• If you’re on the phone with a service member who you believe is in immediate danger, try to keep them on the line while you or someone else calls 911 or contacts the Veterans and Military Crisis Line at 800-273-TALK (8255) and Press 1, chat online or text 838255. Ask if there’s someone nearby who could offer support, and keep talking until help arrives.
  • If the service member is unwilling to accept help, contact command or law enforcement.

Learn more about suicide prevention.

Suicide Prevention – The Essentials

Mental health technician counsels a service member.

The Department of Defense is strongly committed to preventing suicide within our military community through suicide prevention, intervention and postvention initiatives. If you are in crisis, or you know someone who is, there are immediate resources available to support you or your loved ones. The Military Crisis Line connects those in need to a trained counselor with a single phone call or click of a mouse. This confidential, immediate help is available 24/7 at no cost to active-duty, Guard and reserve members, their families and friends. Contact the Military Crisis Line at 800-273-8255, then press 1, or access online chat by texting 838255.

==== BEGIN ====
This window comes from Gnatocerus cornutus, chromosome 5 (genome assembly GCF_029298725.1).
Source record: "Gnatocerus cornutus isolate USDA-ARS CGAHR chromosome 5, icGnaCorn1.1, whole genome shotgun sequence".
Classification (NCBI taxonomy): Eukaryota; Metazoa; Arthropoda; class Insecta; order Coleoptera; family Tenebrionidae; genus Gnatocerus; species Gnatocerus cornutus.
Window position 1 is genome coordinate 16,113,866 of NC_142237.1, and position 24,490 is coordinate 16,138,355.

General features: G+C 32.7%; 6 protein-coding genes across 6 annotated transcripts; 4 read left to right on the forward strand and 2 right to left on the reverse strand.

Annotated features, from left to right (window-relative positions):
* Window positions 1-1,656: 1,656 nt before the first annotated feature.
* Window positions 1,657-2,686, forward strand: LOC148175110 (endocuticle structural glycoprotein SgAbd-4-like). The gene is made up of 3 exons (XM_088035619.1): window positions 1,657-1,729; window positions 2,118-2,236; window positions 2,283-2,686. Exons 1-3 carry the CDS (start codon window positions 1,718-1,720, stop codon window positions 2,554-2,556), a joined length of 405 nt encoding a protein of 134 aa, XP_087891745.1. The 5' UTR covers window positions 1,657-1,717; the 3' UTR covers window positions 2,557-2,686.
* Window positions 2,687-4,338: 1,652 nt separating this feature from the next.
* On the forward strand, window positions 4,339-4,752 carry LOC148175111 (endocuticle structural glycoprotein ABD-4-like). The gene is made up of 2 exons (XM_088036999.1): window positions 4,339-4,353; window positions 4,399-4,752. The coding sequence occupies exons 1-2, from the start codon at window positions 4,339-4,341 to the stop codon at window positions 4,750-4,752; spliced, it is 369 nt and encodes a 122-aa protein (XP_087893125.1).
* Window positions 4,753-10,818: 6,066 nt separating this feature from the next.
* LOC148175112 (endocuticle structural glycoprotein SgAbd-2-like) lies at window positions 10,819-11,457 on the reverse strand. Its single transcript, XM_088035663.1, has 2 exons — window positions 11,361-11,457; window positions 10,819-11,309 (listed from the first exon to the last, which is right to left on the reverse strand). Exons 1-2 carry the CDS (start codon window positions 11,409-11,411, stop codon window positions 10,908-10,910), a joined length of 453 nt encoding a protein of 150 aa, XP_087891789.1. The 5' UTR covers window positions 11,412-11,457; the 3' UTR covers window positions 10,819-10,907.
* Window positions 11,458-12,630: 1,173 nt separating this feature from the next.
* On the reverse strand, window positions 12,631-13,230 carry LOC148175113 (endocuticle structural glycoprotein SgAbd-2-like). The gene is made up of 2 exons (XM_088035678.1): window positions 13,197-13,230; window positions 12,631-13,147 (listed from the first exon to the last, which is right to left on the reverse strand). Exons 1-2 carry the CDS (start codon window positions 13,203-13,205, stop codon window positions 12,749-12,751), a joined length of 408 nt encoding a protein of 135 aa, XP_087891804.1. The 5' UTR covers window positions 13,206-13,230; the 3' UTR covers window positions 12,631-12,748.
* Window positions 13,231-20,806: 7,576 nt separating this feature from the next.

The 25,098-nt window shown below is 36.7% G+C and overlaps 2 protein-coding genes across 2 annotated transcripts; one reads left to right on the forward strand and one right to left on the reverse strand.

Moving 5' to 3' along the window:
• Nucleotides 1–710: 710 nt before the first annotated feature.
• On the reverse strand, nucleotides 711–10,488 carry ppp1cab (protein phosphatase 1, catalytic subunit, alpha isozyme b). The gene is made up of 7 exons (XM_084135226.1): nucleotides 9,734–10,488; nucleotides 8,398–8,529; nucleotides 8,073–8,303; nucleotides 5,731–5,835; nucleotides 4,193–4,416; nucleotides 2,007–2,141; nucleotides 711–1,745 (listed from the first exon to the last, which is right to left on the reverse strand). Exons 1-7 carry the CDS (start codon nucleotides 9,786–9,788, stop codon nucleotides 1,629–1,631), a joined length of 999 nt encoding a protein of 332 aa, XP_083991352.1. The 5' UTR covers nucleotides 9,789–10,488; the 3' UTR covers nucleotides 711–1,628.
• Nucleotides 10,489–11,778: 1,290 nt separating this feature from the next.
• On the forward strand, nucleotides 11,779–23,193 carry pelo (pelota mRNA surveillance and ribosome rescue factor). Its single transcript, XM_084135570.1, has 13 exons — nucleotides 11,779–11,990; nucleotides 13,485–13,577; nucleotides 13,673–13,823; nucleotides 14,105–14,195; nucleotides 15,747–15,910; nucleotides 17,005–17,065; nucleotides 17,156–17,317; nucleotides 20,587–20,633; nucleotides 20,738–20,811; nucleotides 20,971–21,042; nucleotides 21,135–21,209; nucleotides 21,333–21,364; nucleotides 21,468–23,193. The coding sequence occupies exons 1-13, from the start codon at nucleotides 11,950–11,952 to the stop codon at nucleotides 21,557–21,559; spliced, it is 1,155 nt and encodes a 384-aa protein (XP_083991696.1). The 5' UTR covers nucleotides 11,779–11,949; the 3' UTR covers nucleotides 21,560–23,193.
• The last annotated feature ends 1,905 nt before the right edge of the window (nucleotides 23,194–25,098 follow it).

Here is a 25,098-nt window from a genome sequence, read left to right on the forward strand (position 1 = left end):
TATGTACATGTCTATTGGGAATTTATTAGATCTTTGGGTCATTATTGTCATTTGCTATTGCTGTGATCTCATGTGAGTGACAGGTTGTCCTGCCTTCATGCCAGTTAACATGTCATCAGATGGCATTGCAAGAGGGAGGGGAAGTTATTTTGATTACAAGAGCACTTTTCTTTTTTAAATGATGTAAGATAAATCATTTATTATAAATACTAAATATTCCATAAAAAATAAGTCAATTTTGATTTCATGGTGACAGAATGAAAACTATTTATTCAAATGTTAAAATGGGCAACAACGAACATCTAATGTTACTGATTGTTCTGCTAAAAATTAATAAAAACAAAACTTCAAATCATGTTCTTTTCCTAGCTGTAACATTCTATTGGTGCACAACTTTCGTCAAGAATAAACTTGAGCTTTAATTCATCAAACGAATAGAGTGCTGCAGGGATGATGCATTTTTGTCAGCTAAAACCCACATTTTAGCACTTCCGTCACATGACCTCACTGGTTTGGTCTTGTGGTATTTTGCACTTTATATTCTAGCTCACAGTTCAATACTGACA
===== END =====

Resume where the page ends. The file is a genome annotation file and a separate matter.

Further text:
Learn more about suicide:

Suicide is a public health issue.

Suicide is a public health issue that affects Americans across all communities and walks of life, including the military. Its causes are complex and involve a number of factors, including biological, psychological, environmental, and social influences. A key goal of suicide prevention is to reduce risk factors and increase resilience and wellness.

Relevant Articles:

Relevant Resources:

 

Suicide is preventable.

The Department of Defense embraces the public health approach to suicide prevention. This evidence-based approach shows that providing support services, talking about suicide, reducing access to means of self-harm and following up with loved ones are just some of the actions we can all take to help others.

If you are feeling alone, tap into the strength of your fellow members of the military community. People are the military’s greatest resource – each individual is a part of something bigger than themselves, protected, and understood. You can also turn to Military OneSource 24/7 for free resources and counseling to help you through challenges and daily stress before they become a crisis.

Each member of the military community has a responsibility to look after one another. If a service member or family member distances himself or herself from the community or begins to show any warning signs of suicide — such as threatening to hurt themselves, expressing feelings of hopelessness or increasing alcohol or drug use — call the Military Crisis Line or National Suicide Prevention Lifeline.

Relevant Resources:

 

Everyone has a role in preventing suicide.

Suicide is not inevitable for anyone. By starting the conversation, providing support, and directing help to those who need it, we can prevent suicides and save lives.